Keen interest is being shown
in the campaign for re-election
now being conducted by Common
Pleas Court Judges George D.
Kent and Joseph Pernick.
The two judges are up for
renomination at the Primaries
on Monday.

JUDGE GEORGE D. KENT

Judges Kent and Pernick were
honored at community " dinners
by hosts of friends who are urg-
ing their 're-election.
Judge Kent, of 18047 Prest,
was appointed to the Common
Pleas Bench July 9, by Governor
Swainson.
.
Prior to his appointment,
Judge Kent was head of the
prosecuting attorney's homicide
division. He had been with the
prosecuting attorney's office for
13 years.
A native Detroiter, Judge
Kent attended Northern High
School, Wayne State University

daughter at 18300 Greenlawn. He
is a graduate of Highland Park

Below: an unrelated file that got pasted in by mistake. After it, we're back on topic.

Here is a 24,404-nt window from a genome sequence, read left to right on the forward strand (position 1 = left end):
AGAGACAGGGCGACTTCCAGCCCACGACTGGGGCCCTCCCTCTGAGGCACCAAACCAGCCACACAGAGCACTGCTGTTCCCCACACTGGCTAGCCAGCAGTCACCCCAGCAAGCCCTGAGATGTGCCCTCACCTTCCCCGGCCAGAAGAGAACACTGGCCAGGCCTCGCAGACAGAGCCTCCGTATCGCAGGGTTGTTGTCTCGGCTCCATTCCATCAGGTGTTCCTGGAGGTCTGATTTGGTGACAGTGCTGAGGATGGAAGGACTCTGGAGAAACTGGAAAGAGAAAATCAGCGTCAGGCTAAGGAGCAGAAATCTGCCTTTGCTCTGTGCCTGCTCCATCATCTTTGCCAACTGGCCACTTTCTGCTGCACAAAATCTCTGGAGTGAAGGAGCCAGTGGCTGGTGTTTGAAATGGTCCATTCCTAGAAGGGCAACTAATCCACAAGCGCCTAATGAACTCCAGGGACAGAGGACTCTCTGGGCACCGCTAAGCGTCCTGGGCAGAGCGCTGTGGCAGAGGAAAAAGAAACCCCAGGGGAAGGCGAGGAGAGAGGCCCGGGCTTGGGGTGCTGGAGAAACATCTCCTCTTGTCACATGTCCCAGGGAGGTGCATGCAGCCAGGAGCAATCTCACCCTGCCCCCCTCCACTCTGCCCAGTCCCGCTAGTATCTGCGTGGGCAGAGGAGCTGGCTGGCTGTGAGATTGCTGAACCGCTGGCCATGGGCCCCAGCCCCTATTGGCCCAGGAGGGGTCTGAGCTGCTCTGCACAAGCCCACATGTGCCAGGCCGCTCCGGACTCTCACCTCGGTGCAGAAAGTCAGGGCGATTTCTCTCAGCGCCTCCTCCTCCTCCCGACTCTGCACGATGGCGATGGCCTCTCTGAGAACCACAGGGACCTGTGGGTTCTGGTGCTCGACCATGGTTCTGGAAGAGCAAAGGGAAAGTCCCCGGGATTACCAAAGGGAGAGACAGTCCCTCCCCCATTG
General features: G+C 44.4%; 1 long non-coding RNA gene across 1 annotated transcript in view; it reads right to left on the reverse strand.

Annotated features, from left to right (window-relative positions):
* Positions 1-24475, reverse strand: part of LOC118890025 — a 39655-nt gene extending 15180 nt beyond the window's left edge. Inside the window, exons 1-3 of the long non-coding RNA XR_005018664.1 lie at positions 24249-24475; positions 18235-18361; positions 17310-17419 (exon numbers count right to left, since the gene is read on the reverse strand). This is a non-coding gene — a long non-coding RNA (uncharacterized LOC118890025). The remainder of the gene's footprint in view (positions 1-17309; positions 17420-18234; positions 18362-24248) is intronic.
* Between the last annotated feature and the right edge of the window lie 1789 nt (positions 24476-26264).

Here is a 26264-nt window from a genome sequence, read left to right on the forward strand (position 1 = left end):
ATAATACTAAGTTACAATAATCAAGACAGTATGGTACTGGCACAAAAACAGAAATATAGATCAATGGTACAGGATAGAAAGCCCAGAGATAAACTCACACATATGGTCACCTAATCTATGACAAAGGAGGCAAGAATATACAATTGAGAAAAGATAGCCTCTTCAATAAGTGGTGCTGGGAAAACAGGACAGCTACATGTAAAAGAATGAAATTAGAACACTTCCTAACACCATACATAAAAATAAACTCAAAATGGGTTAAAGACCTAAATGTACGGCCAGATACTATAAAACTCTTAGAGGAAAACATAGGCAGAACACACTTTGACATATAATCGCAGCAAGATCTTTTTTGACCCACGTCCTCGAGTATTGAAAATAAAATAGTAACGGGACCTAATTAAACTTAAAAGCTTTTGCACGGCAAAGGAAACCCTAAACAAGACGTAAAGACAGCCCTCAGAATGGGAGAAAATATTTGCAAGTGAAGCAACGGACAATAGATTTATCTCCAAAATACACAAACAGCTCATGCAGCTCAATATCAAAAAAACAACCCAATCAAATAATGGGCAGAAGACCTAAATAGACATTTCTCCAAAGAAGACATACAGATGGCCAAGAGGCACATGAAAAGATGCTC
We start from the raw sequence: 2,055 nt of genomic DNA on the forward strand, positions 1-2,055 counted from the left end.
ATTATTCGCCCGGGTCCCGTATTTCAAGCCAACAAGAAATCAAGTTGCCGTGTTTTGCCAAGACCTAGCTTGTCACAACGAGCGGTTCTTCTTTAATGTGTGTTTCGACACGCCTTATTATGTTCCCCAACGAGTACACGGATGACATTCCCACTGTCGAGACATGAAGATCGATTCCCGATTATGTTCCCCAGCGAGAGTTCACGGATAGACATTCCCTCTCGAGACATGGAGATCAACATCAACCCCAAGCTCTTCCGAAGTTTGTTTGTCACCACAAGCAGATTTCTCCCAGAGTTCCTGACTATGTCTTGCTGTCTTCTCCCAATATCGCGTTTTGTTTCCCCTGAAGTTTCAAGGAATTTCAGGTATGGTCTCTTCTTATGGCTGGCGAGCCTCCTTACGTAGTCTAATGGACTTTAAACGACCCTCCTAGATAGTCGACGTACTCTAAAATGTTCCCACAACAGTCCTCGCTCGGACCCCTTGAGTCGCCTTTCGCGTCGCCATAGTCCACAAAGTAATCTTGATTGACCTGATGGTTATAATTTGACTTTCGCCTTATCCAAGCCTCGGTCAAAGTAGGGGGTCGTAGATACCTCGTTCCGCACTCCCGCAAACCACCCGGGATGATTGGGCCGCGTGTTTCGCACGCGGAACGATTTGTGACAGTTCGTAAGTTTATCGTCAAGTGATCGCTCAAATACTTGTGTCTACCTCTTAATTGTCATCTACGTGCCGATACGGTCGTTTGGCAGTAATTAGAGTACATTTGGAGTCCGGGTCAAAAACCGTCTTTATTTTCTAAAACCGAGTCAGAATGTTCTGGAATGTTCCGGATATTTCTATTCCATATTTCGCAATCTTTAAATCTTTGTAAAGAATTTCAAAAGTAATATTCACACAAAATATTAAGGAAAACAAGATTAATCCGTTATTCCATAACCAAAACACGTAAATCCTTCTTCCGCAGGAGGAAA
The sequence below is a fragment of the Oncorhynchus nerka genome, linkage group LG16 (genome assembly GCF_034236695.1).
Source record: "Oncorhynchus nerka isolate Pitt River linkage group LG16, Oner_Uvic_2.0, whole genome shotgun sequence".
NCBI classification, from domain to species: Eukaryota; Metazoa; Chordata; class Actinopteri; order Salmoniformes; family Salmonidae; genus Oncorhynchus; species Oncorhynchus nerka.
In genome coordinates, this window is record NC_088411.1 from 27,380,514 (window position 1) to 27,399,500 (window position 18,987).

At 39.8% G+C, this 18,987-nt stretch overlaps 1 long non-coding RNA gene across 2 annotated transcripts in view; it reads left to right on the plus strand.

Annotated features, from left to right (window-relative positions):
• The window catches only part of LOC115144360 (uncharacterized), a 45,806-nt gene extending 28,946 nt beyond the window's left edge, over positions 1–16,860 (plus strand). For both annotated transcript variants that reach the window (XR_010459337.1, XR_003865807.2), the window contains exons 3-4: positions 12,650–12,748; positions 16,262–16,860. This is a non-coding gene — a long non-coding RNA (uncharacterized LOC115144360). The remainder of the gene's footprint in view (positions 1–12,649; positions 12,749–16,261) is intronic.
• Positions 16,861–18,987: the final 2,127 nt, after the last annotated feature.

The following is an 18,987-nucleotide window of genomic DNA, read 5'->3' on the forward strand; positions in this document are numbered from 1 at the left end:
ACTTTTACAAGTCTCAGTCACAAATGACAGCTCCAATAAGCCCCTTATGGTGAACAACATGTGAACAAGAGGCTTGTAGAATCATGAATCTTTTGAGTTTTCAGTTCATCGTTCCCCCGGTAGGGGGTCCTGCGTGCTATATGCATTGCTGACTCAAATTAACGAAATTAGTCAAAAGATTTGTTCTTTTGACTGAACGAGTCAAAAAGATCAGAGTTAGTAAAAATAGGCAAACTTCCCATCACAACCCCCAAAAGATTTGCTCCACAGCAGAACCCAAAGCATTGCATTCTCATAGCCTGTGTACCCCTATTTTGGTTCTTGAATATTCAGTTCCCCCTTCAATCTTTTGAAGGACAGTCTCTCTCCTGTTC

High, Michigan State University
County Prosecutor Samuel H.
Olsen and -many of his assistant
prosecuting attorneys. Also at-
tending were Judges Charles S.
Farmer and Pernick.
The dinner was headlined by
toastmaster Lou Gordon, a
WXYZ news commentator who
praised Judge Ken't judicial
qualifications and discussed the
questions of whether the pro-
posed new state constitution is
an improve 1. 1 - lent over Michi-
gan current document.
A7 throng of :nearly 300 per-
sons paid tribute to Kent at a
testimonial dinner held Satur-
day. The guests -included -Wayne
and the University of Wisconsin,
where, tie eaped his law degree.
He is a member of the law firm
of Pernick, Dingell and Zemmol,
w h is h includes Congressman